Supporting dark mode was an absolute personal priority for our initial release. So we do! Click on Switch Theme in the upper right and it will go into that glorious dark mode.


Okay let’s get into the actual features.

Host/Array Configuration in the plugin

So what features do we have in the first release from a host/array configuration perspective?

Well one thing we removed was multipathing configuration. In all modern releases of ESXi (6.0, 6.5, 6.7) our multipathing best practices are a default. So there was no real need for that.

The main feature around configuration is setting up initiators. On the FlashArray, we have hosts (a host is a collection of initiators that represent a physical server) and host groups (a host group represents a collection of hosts you want to provision to and manage together). So host = ESXi server. Host group = ESXi cluster.

Right-click on the cluster and go to Pure Storage, then add host group.

Now a new window will popup. With a choice for FC or iSCSI. First select a FlashArray. If that array does not support FC (for instance) then the FC option will be greyed out.

This will pull the network names of the host and also the name of the cluster and create the related objects with those names. You (if you care) can change their names by clicking on the names and changing it.

For iSCSI, if you keep the “Configure iSCSI initiators on hosts” checked, it will also take the FlashArray iSCSI targets and add them to the host. It will:

  • See if the software iSCSI adapter is there, if not add it
  • Add the iSCSI targets to the adapter and configure our best practices (disable DelayedAck and set the login timeout to 30 seconds)

You can also individually configure iSCSI on a host if you click on it:

VMFS Management

So our first release of our plugin is focused on VMFS–as VMFS users are the ones who need the plugin the most. VVol support is coming! We are working on this now.

So the creating a datastore is likely step one, so you can right-click on a host or a cluster, then choose Pure Storage, then Create Datastore.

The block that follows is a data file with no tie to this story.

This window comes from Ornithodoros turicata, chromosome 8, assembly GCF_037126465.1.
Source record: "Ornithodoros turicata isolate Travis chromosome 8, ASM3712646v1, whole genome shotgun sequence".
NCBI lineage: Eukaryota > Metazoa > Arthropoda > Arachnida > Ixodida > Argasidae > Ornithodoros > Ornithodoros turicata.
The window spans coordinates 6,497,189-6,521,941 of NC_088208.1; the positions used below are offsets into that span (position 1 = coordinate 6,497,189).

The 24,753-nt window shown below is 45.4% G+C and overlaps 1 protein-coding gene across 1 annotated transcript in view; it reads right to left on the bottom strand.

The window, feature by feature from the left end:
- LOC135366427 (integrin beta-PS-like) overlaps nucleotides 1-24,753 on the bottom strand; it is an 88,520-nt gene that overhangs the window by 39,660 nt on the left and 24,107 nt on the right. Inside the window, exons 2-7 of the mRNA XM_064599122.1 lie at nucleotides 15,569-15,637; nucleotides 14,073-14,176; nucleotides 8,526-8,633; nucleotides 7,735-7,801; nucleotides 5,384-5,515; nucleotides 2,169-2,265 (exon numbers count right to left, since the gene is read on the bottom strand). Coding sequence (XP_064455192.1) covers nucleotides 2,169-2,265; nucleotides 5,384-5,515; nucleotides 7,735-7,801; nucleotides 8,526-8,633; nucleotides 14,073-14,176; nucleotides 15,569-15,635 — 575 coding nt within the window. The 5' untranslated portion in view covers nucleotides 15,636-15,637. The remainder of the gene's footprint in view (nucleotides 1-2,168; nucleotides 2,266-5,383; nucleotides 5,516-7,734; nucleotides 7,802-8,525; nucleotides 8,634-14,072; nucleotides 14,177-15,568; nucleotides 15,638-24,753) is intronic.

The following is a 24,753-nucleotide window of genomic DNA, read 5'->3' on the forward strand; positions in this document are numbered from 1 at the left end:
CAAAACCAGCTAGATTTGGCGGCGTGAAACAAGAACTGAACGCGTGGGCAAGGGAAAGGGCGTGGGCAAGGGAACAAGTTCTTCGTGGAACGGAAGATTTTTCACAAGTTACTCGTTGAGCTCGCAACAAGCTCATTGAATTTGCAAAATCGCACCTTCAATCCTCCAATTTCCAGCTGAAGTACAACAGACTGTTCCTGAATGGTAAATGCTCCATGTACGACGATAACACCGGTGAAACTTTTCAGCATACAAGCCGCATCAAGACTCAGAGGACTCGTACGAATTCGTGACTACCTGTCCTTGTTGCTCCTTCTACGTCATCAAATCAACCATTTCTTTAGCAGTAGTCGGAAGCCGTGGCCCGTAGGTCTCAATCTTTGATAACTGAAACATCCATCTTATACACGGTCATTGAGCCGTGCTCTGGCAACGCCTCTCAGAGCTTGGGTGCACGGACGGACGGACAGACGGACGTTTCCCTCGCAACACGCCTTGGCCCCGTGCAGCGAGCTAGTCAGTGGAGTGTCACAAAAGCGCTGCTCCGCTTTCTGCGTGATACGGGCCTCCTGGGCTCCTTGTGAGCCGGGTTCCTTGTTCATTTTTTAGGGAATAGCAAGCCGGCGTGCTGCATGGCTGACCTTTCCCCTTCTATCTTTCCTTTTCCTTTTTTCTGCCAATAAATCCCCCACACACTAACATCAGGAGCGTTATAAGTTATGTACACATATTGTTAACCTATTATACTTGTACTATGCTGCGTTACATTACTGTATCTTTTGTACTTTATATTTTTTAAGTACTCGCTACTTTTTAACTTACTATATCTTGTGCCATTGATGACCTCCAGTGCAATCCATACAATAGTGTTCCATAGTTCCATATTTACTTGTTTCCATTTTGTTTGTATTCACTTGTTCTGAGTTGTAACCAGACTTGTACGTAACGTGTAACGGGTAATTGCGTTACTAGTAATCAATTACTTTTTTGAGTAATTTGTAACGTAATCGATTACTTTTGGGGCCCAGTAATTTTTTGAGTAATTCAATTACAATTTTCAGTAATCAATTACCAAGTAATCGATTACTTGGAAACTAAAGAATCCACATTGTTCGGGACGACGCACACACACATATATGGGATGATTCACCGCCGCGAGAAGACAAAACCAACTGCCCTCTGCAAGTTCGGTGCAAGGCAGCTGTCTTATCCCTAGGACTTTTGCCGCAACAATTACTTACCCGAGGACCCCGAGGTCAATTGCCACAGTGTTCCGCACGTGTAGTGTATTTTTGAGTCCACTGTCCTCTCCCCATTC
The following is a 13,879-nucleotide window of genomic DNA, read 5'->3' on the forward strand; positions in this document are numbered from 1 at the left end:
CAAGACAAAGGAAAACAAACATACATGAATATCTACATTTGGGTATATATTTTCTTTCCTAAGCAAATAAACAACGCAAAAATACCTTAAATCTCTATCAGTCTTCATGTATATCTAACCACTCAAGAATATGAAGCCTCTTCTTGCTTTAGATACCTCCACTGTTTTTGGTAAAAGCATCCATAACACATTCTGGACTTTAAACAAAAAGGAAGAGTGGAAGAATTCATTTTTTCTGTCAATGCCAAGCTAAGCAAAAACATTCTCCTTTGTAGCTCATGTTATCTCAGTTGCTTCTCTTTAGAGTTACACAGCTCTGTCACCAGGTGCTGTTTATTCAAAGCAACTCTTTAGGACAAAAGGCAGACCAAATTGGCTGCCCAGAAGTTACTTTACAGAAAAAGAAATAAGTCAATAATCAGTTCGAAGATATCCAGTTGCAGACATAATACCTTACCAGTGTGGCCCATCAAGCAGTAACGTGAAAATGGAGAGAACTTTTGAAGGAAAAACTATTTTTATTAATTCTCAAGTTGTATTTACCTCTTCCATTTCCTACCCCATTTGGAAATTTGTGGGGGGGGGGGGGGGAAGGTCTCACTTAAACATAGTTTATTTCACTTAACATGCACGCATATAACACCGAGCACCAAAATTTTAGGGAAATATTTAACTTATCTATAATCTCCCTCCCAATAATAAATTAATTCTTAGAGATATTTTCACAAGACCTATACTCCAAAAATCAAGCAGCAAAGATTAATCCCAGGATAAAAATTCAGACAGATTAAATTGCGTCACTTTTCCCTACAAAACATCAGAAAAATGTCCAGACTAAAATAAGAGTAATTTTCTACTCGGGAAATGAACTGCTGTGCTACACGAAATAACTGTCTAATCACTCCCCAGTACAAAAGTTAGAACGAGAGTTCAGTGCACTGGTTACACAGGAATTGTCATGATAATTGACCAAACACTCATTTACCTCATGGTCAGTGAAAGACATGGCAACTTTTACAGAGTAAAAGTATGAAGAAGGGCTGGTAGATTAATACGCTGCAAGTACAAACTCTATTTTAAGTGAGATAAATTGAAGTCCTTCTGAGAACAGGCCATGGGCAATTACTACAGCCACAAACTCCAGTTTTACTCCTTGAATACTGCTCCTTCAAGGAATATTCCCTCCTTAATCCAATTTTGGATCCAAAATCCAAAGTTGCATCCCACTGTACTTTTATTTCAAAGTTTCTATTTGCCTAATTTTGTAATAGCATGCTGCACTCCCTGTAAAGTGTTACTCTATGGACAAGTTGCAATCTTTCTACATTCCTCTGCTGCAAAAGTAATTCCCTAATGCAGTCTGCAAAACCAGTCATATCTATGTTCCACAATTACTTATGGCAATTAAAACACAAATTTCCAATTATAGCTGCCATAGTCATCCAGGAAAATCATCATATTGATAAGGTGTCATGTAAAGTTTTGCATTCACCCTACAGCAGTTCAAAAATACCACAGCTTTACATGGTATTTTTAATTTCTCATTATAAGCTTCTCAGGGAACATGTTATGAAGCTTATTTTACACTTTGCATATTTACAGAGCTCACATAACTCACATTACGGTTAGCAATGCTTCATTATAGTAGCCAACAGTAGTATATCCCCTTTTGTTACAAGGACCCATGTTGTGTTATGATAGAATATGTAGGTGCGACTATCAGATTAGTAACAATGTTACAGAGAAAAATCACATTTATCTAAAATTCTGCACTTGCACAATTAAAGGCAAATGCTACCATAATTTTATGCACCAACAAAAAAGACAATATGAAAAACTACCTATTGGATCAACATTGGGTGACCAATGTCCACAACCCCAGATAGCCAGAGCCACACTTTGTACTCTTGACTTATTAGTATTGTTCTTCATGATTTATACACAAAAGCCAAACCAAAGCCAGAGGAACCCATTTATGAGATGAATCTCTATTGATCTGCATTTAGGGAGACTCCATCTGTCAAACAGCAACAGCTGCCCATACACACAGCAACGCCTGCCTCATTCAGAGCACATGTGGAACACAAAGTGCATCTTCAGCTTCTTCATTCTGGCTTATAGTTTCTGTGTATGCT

Enter a name, a size and an array. Optionally add it to one or more protection groups for scheduled replication and/or snapshot protection.

While somewhat of a “hidden” feature now, you can add a new datastore to a pod (ActiveCluster) or a volume group here too. We will be making these objects into first class citizens in the future in the plugin.

To add it to a pod, type in the name of the pod, then two colons then the new datastore name:

You will see it get created and added to the pod:

To put it in a volume group, put in the volume group name, followed by a slash, then the new datastore name.

Once a datastore has been created (or one created in the past) it can be altered as needed:


This will resize it and rescan the cluster, then grow the VMFS.

Also, renamed. This will not only rename the datastore, but also the underlying FlashArray volume.

Mount on additional hosts. This will connect the volume to the right host group or cluster and then rescan so it can be seen:

And of course delete:

VMFS Insights

One of the issues of VMFS (as opposed to VVols) is that you dont have a lot of direct insight into what is going on with it. This is why vSphere plugins can be helpful. We put a lot of work into this, for this release.

First off, high level information. One of the general recommendations for plugin integration is to not create a bunch of new tabs–instead integrate it naturally into existing tabs/screens. So under the summary tab we have a new box: